Please don’t do drugs.
Ken Russell
Natasha Richardson, Julian Sands, Gabriel Byrne, Timothy Spall
The Setup: 
Byron and Mr. And Mrs. Shelley gather and spend the night doing drugs.

From Ken Russell, director of one of my favorite movies, Women in Love, and another I really like, Altered States, and various other things, comes Gothic. This is part of his later period of his movies that I just don’t understand or get into, like Lair of the White Worm and Crimes of Passion. But he’s still a wacko, and every movie he makes is sure to be somewhat delightfully [and perhaps lugubriously] bizarre, and I had been eager to see this one for a while. It’s inclusion on this $20 50 Chilling Classics DVD set was one of the factors that got me to buy it, as this is something I had always been meaning to rent, and now I could OWN it for as little as $0.80! Turns out $0.80 is a pretty fair price, and I did not need to own this in any way.

So you know that Mary Shelley’s Frankenstein was inspired one night when she and her husband [the poet Shelley] were hangin’ at the poet Byron’s house, chillin’, getting’ high, and telling ghost stories right? And that the next day she had her story, which would become Frankenstein? Well, this movie imagines what might have happened on that night, which in this case is a bunch of hallucinations.

The first thing we discover is that this is the world’s shittiest print of a film that is less than 30 years old. We soon discover that it is accompanied by the world’s shittiest sound. Then we learn that the music is done by Thomas Dolby.

Julian Sands as Shelley and Natasha Richardson as Mary Shelley, accompanied by a woman named Claire, go over to Byron’s house for a slumber party. They are artistic dandies and fops, and spend a great deal of time running around gardens and spouting poetry and shit. Byron is very affectedly demonic, he’s like a little Marilyn Manson, and Claire, who is apparently his girlfriend, seems to be an abused female, as she is always provoking Byron, and he is always doing things like smacking her across the room, grabbing her hair and saying “Bitch! Never do that!” Also on hand is professional unctuoist Timothy Spall as an overweight, leering homosexual.

They all take laudanum, a hallucinogen. It’s not long before they’re all wandering the house having visions, for example of a mechanical female belly dancer that strips, but swats one’s hand away when reaching for her big donut. Then they read ghost stories to each other, and decide that they’ll all make up their own ghost story to tell each other. Sometime in here Mary tells Spall that she lost a child, and would do anything to have him back. Then they all have an orgy, except Spall, who sits by patiently and waits for it to end. Then they hold Claire and “focus her fear” [quite a scene], then, after everyone wanders off, Byron let’s Spall snuggle up.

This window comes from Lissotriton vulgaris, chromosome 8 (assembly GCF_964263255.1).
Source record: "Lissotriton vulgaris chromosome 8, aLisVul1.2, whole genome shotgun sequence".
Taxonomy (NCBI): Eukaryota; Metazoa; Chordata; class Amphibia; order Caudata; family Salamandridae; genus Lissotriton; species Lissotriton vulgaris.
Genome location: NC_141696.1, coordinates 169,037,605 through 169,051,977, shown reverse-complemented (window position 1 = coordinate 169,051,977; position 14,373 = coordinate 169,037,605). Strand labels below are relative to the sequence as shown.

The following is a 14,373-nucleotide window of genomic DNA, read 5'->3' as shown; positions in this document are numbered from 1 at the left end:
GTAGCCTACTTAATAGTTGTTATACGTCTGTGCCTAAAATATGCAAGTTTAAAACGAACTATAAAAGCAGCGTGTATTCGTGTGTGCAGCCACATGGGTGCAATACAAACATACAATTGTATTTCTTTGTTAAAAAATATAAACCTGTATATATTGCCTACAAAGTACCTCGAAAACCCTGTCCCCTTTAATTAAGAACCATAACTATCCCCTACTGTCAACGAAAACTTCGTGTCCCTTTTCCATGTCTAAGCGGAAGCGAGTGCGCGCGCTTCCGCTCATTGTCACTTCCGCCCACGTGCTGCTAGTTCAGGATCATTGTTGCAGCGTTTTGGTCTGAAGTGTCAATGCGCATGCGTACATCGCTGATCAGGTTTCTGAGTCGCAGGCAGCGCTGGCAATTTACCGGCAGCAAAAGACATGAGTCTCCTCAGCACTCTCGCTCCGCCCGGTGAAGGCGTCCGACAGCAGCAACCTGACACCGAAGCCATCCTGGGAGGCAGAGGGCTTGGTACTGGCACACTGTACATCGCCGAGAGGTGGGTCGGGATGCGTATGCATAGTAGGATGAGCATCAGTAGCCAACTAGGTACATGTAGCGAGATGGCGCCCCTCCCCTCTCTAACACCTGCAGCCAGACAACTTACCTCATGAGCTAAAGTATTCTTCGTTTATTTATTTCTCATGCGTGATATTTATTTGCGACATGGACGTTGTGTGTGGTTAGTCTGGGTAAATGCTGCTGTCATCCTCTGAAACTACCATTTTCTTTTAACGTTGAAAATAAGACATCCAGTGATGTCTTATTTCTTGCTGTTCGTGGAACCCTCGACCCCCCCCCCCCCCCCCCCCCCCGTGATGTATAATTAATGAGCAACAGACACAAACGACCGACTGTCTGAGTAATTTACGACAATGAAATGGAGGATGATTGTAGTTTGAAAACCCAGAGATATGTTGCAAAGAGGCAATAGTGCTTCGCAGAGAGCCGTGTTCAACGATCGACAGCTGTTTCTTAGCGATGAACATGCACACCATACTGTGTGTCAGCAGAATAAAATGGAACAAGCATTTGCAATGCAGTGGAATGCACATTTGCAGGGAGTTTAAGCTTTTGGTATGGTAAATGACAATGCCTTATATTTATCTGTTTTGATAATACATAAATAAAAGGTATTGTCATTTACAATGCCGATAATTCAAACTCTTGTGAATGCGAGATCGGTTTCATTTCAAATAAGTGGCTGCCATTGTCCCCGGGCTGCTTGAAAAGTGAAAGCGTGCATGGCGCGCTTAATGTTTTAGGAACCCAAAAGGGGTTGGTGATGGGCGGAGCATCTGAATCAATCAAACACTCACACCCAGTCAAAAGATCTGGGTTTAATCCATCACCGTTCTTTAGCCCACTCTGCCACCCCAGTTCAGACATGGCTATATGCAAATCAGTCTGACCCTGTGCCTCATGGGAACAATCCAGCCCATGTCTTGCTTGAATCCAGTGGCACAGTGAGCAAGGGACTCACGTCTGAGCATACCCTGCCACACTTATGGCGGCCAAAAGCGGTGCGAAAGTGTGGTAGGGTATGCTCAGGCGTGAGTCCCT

So what we have so far is a bunch of completely context-less scares and suspense sequences, because none of it is real. Nevertheless, for a while it sustains a tension and the creeps are pretty good, even if they’re all just hallucinations. But soon the trip goes bad, and they believe that there’s a little incubus in the house, that they have brought into reality through the force of their mind waves.

Sometime in here Byron tells Shelley to dump Mary and take up with him, and then later Shelley saves Byron from Mary’s attack on his life, then kisses him. Spall is very much the whiny, emotionally fucked-up, third wheel homo throughout. At the end of the night Mary has a vision of her lost child, and in the morning she has the basic story for Frankenstein in mind. The end.

It was more intriguing than anything, before it just became a series of visions and blather loosely held together by the idea. By the end there was considerable fast-forwarding. While it sustains some suspense toward the beginning, remarkable when you consider that we know none of this is really happening, after a while that fact becomes overwhelming and you’re like “why am I even paying attention to this? None of this is even happening.” For the whole “entire movie is a dream” thing to work, there usually has to be a payoff at the end that we understand the dream brought the character to—the best-known example being The Wizard of Oz, not to mention the delightful Return to Oz—and here the whole “inspired Frankenstein” isn’t all that compelling, and is undermined by the fact that no one really knows what process inspired it, and this movie is just somebody’s [rather florid] guess. Your time would be much better spent actually reading Frankenstein, watching the original Cheney film or Bride of Frankenstein.

Should you watch it: 

You could, but I wouldn’t bother.